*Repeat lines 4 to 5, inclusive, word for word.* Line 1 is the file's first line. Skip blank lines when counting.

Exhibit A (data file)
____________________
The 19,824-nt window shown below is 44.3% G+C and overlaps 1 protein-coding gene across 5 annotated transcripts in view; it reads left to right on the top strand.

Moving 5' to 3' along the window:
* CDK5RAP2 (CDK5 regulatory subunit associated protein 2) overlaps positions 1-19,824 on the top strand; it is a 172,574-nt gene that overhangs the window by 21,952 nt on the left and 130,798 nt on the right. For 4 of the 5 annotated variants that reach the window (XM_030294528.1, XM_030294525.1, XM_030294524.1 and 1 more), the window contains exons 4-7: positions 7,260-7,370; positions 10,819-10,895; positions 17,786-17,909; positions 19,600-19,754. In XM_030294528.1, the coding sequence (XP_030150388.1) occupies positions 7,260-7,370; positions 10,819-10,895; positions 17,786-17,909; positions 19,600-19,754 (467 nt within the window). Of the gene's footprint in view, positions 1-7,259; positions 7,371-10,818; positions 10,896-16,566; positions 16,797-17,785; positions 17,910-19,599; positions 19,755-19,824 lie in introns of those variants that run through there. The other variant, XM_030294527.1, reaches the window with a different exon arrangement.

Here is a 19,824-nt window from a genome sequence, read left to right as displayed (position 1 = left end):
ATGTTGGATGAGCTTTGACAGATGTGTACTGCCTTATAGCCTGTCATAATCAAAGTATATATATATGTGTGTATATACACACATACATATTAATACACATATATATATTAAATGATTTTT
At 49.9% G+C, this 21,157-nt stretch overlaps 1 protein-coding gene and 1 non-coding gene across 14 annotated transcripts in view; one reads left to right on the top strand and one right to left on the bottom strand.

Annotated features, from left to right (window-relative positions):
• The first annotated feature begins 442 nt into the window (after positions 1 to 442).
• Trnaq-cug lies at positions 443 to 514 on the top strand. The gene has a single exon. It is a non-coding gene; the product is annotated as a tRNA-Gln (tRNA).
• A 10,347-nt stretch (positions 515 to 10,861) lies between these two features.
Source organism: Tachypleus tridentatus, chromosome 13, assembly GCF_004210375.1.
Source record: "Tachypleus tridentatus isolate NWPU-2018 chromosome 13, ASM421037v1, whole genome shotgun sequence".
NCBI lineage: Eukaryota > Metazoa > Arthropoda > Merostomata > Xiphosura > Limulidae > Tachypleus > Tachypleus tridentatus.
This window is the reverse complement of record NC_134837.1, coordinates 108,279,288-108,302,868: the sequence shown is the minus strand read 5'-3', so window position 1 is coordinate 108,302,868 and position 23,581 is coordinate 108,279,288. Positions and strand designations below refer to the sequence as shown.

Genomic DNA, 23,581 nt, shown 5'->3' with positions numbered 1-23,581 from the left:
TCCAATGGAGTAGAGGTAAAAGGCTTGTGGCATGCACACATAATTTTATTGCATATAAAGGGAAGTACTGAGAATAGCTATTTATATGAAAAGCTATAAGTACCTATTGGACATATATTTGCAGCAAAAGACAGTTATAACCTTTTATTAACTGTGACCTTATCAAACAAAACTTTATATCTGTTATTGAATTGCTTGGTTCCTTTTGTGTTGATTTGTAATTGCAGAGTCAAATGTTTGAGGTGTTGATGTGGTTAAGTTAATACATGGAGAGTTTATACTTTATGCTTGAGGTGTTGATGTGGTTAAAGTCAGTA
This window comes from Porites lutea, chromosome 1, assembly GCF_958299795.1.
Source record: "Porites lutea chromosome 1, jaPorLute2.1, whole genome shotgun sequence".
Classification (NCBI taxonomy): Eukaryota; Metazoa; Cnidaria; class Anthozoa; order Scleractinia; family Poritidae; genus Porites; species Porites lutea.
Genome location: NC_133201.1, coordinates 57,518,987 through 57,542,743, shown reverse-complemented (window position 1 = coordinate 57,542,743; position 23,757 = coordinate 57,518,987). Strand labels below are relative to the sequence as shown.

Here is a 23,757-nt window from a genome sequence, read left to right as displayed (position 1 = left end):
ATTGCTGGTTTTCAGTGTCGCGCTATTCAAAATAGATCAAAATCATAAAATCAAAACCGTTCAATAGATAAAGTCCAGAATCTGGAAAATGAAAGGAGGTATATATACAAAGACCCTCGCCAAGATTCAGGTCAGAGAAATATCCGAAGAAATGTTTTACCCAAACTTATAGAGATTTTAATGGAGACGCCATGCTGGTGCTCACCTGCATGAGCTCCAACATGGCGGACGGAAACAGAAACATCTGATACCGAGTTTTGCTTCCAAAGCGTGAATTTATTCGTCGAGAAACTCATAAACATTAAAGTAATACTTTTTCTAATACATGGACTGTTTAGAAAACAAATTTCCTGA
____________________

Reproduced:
Here is a 19,824-nt window from a genome sequence, read left to right as displayed (position 1 = left end):
ATGTTGGATGAGCTTTGACAGATGTGTACTGCCTTATAGCCTGTCATAATCAAAGTATATATATATGTGTGTATATACACACATACATATTAATACACATATATATATTAAATGATTTTT